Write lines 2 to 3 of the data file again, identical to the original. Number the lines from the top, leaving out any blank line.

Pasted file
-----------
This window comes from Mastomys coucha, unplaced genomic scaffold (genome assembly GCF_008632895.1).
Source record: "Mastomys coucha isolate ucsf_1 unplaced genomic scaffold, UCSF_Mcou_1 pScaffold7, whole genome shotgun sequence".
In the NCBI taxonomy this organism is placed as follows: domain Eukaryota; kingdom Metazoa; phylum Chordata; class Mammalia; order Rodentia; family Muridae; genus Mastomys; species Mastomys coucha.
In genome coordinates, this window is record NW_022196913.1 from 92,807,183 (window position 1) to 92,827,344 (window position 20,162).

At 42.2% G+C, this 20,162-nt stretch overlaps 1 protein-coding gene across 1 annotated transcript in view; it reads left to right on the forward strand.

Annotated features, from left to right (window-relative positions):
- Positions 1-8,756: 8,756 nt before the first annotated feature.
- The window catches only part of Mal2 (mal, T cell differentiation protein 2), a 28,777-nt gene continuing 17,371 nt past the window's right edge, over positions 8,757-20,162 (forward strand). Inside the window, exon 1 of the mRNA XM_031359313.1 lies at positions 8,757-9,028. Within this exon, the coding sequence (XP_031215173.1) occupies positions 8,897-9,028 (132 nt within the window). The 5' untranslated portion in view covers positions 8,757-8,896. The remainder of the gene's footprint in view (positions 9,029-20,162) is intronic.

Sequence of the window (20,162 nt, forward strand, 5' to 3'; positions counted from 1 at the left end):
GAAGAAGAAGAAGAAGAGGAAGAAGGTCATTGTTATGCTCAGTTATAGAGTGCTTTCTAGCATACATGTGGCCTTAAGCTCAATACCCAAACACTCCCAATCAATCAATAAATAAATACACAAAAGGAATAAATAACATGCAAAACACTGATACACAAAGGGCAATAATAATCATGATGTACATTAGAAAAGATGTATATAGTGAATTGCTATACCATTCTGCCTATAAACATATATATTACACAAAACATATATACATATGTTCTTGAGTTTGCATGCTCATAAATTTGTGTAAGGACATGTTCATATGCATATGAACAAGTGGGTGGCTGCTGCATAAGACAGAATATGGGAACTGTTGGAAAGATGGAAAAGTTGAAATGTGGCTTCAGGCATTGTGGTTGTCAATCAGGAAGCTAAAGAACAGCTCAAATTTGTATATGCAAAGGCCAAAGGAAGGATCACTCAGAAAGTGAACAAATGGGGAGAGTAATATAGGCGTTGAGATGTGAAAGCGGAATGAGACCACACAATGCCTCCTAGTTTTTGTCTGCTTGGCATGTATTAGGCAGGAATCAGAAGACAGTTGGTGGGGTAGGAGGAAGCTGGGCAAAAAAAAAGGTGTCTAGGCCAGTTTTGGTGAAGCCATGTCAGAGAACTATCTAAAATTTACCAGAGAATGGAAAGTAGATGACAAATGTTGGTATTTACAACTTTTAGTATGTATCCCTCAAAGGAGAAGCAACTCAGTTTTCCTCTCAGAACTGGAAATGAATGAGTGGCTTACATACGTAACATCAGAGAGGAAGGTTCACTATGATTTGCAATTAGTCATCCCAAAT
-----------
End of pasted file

Source record: "Mastomys coucha isolate ucsf_1 unplaced genomic scaffold, UCSF_Mcou_1 pScaffold7, whole genome shotgun sequence".
In the NCBI taxonomy this organism is placed as follows: domain Eukaryota; kingdom Metazoa; phylum Chordata; class Mammalia; order Rodentia; family Muridae; genus Mastomys; species Mastomys coucha.